-1
$\begingroup$

Consider the product series:

$(x-a)$ $(x^{2} -b)$ .......$(x^{14} -n)$

I want to express the result in this form:

$x^{1+2+3+.....14}$ + (some constant)$x^{1+2+3+...14-1}$ +.......so on

My question is how to find the general expression for the coefficients for every powers of x(which are decreasing)?

I have no idea please help me

Is there any formula which can help me?

$\endgroup$
  • $\begingroup$ I would start with setting $a, b, \ldots,n$ to $1$ first and see what you get. Then set them all to $-1$, and see what you get. That's difficult enough, and at the same time ought to give you a good idea of how to attack the general problem. $\endgroup$ – Arthur Jan 31 '18 at 7:33
  • $\begingroup$ @Arthur Yes I completely understand but I need to express it in decreasing powers of x and all I want is some formula or generalization for it's respective coefficients $\endgroup$ – David Jan 31 '18 at 7:36
  • $\begingroup$ @Arthur I think setting them to 1 is an assumption sir. Can't we do it without any assumption? $\endgroup$ – David Jan 31 '18 at 7:41
  • $\begingroup$ You are entirely correct that it is an assumption. As I said, I thiunk you should do it with some restrictive assumptions first, just to see what happens. Then once you've done that, you can try to do the whole thing. $\endgroup$ – Arthur Jan 31 '18 at 7:46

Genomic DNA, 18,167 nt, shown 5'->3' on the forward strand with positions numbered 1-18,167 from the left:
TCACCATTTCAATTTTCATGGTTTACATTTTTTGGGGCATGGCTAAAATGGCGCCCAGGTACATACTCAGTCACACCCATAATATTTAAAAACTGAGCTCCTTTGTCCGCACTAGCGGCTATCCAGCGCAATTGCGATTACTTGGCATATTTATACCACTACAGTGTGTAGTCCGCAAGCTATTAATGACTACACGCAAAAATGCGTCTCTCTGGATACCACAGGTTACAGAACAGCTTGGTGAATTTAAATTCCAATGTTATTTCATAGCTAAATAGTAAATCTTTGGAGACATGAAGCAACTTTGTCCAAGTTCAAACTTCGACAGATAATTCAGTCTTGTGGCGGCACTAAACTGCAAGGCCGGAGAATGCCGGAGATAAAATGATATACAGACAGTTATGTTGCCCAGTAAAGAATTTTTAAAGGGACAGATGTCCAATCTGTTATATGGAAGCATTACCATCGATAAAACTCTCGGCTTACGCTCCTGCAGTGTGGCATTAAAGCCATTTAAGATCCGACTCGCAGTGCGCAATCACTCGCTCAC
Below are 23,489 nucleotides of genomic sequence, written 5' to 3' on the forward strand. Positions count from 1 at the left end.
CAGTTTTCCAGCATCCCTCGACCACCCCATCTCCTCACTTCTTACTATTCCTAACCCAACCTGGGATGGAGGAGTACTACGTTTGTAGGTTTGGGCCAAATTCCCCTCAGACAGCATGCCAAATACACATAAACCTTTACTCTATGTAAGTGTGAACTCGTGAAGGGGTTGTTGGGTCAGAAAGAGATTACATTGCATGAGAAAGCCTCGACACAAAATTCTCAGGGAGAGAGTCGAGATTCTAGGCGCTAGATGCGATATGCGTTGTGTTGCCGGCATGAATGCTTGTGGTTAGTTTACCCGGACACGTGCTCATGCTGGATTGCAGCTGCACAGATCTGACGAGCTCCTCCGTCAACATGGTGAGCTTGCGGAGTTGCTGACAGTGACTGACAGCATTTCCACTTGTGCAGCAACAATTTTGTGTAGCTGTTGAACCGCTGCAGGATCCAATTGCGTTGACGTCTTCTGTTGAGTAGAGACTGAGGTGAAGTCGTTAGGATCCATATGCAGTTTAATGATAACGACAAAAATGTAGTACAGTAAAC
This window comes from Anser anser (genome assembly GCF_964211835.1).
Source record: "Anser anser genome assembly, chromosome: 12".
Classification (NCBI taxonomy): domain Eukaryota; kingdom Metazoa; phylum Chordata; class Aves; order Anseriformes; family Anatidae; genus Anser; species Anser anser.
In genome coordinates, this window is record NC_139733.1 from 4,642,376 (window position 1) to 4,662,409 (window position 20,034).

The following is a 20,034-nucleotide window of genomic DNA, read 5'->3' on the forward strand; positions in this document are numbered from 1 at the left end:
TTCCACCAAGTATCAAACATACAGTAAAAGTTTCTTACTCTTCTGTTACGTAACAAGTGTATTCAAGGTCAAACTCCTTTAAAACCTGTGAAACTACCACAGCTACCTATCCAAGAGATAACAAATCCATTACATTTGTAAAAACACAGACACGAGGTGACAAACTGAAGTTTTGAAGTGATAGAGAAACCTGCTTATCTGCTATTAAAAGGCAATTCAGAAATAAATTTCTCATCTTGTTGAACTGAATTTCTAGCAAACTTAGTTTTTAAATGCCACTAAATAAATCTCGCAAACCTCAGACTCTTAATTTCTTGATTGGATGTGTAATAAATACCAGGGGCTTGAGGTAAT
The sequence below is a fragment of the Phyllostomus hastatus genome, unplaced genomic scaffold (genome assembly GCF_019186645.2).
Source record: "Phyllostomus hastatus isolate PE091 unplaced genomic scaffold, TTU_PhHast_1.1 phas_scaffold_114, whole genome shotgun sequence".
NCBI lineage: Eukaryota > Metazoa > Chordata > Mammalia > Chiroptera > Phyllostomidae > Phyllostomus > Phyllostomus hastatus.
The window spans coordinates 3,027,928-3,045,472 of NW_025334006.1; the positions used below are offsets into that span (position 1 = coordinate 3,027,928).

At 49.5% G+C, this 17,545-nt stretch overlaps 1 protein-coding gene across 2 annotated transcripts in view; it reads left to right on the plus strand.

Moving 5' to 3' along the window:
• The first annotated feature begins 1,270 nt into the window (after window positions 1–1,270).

• $\begingroup$ @Arthur But sir in that case the whole question will become different. But I want to thank you for giving me the idea...Hope someone solves it $\endgroup$ – David Jan 31 '18 at 7:51
0
$\begingroup$

No, there isn't a general formula. You know that the leading term is $x^105$ because $\sum_{k=1}^{14}{k}=105.$ Now the next term must be $-ax^{104}$ because there's only one way to get $x^{104}.$ Similarly, the third term is $-bx^{103}.$ But when we get to $x^{102}$ things change. We might have multiplied all the variables but $x^3$ or all the variables but $x$ and $x^2$, so the coefficient is $ab-c$. Things will get more complicated as you go along. There are $2^{14}=16,384$ ways to pick which constants to multiply together, and only 106 terms among which to distribute the products, so it's going to get messy.

May I ask why you want to know the individual terms? It seems like you've got a pretty simple formula now.

| cite | improve this answer | |
$\endgroup$
  • $\begingroup$ Sir, I want to know it because I require it for a problem in my exercise $\endgroup$ – David Jan 31 '18 at 7:48
  • $\begingroup$ I still believe there can be some way sir $\endgroup$ – David Jan 31 '18 at 7:54
  • $\begingroup$ David, there has to be something more to this problem. This would be far too arduous as an exercise. No teacher would make you compute 16,000 terms -- he wouldn't be able to grade it! What exactly is the problem statement? $\endgroup$ – saulspatz Jan 31 '18 at 7:55
  • $\begingroup$ It was given as a bounty problem. I guess we need to invent some formula for it if it is possible. The problem was the same written here. I just want to devise some formula not because of the reward but because of the love for mathematics $\endgroup$ – David Jan 31 '18 at 8:06
  • $\begingroup$ I wish you good luck, but I'm not optimistic. $\endgroup$ – saulspatz Jan 31 '18 at 19:17

Your Answer

By clicking “Post Your Answer”, you agree to our terms of service, privacy policy and cookie policy

Not the answer you're looking for? Browse other questions tagged or ask your own question.